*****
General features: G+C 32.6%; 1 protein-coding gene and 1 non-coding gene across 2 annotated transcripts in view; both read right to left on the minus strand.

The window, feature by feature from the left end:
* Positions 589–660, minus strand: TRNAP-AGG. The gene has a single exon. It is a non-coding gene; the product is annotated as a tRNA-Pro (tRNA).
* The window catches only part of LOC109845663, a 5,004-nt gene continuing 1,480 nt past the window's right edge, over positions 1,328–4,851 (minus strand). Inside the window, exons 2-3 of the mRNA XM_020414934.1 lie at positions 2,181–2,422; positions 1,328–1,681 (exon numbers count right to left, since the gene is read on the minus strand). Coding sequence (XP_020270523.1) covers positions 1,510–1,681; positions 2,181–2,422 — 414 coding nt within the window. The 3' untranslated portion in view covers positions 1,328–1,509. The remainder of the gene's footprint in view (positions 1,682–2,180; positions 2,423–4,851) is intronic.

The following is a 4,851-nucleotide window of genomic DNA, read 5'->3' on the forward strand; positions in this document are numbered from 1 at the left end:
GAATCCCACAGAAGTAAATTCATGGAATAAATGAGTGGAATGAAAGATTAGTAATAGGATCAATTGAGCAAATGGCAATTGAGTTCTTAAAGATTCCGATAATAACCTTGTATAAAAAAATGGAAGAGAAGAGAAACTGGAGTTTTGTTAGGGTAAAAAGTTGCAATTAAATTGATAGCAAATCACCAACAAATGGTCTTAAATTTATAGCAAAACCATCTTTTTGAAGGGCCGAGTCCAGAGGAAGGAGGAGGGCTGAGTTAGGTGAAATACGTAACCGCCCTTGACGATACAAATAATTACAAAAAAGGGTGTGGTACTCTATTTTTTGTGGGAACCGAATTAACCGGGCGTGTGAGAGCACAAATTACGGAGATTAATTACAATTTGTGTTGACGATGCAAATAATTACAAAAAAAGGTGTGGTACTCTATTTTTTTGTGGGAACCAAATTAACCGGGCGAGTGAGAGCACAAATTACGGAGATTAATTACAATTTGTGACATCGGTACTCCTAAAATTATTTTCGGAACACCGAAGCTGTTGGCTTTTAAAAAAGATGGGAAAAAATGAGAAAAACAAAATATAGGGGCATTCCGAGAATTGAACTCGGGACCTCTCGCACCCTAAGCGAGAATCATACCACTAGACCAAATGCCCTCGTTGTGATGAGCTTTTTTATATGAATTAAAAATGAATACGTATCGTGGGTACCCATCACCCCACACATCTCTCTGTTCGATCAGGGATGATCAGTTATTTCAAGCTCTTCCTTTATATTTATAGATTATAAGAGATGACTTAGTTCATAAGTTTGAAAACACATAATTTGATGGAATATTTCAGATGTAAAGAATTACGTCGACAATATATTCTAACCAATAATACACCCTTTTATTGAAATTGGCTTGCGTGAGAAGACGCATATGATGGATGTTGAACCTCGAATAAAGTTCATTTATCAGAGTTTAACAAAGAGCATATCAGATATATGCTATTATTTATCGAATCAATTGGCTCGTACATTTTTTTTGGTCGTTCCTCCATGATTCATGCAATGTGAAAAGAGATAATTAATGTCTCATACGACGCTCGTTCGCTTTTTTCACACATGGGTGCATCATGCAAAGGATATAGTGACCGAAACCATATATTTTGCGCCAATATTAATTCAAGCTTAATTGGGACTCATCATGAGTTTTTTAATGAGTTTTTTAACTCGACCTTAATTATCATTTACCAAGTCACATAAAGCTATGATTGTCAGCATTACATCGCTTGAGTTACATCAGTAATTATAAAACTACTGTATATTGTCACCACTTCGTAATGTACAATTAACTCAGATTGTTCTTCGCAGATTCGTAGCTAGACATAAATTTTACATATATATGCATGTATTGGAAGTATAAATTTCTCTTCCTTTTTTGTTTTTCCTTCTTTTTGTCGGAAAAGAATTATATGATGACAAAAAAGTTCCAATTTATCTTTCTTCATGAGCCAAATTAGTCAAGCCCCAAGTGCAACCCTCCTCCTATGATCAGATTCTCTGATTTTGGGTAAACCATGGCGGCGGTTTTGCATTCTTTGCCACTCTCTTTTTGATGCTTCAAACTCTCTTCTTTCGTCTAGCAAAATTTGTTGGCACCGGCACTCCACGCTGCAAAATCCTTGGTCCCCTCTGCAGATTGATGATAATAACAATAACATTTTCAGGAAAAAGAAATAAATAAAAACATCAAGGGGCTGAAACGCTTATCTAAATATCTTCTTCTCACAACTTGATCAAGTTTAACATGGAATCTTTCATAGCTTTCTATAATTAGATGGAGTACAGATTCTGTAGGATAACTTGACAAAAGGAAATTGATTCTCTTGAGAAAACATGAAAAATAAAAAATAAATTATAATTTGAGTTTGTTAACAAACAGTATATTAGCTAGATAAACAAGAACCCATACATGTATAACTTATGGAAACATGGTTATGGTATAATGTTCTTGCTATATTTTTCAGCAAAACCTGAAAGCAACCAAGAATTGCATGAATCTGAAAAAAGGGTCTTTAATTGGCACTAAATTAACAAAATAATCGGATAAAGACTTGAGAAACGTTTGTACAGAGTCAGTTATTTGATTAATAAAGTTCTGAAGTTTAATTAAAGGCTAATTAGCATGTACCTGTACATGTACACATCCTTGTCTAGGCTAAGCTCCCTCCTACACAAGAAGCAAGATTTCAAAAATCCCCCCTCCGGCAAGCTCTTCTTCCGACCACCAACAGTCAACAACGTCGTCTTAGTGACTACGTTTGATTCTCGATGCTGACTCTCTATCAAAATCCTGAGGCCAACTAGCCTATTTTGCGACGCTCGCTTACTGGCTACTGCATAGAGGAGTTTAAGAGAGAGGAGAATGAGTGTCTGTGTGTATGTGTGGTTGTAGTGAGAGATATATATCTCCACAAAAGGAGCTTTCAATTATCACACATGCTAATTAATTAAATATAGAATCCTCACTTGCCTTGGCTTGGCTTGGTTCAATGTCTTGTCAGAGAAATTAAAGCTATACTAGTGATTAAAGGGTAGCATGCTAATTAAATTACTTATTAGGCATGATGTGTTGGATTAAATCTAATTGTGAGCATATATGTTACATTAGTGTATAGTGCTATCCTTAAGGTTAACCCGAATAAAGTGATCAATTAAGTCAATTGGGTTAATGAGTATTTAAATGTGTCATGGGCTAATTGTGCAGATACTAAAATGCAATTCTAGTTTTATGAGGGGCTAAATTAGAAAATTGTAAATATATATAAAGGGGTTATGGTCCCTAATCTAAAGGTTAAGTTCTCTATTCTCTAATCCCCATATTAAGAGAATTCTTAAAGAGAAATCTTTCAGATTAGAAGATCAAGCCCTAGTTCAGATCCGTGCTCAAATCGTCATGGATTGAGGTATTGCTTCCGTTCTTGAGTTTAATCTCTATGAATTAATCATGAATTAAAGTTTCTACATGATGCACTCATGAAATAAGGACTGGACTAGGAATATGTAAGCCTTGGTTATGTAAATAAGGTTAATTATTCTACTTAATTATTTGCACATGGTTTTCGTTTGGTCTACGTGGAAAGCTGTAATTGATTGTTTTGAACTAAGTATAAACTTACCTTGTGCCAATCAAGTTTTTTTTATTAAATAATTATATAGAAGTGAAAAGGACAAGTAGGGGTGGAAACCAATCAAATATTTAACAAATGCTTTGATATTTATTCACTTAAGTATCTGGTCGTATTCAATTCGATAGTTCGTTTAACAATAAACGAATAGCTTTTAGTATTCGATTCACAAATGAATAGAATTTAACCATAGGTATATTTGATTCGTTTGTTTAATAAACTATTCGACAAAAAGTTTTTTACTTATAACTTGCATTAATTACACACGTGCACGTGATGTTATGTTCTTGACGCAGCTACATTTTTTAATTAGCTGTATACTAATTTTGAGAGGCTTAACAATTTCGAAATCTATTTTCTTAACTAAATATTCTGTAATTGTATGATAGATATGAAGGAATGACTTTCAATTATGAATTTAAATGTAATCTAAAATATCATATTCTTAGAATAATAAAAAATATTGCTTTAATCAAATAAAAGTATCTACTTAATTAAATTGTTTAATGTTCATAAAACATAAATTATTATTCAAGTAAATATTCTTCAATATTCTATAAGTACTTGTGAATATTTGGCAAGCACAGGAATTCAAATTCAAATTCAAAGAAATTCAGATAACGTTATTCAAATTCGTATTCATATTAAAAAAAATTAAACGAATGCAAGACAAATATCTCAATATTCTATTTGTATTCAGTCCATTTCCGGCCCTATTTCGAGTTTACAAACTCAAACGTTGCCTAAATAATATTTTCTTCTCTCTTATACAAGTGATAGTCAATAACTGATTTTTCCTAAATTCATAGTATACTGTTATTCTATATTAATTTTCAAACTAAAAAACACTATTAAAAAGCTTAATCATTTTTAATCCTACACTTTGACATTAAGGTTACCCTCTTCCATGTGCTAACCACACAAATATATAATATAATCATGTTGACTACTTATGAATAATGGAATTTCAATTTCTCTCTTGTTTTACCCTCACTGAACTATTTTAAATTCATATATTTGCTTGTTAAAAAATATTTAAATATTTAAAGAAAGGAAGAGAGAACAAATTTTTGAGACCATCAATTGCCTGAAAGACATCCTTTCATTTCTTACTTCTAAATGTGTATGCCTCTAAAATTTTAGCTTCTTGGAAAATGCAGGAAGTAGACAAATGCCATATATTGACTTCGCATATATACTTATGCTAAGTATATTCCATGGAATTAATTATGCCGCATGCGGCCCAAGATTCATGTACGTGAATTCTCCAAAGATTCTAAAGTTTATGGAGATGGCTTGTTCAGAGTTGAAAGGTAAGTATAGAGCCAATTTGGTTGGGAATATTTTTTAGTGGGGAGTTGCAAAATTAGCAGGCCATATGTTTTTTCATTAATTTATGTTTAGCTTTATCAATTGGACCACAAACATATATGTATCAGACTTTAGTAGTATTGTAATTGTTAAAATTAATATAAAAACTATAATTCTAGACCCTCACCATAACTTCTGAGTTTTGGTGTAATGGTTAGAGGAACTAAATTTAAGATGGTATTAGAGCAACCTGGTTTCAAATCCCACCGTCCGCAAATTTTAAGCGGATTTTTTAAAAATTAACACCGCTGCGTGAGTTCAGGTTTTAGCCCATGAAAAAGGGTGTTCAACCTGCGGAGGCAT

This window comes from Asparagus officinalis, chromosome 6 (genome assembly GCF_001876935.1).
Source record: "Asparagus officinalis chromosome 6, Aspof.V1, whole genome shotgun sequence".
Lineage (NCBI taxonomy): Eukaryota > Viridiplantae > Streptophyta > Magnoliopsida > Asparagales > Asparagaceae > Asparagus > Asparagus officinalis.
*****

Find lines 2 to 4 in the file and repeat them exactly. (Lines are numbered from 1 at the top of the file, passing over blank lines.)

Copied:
The window, feature by feature from the left end:
* Positions 589–660, minus strand: TRNAP-AGG. The gene has a single exon. It is a non-coding gene; the product is annotated as a tRNA-Pro (tRNA).
* The window catches only part of LOC109845663, a 5,004-nt gene continuing 1,480 nt past the window's right edge, over positions 1,328–4,851 (minus strand). Inside the window, exons 2-3 of the mRNA XM_020414934.1 lie at positions 2,181–2,422; positions 1,328–1,681 (exon numbers count right to left, since the gene is read on the minus strand). Coding sequence (XP_020270523.1) covers positions 1,510–1,681; positions 2,181–2,422 — 414 coding nt within the window. The 3' untranslated portion in view covers positions 1,328–1,509. The remainder of the gene's footprint in view (positions 1,682–2,180; positions 2,423–4,851) is intronic.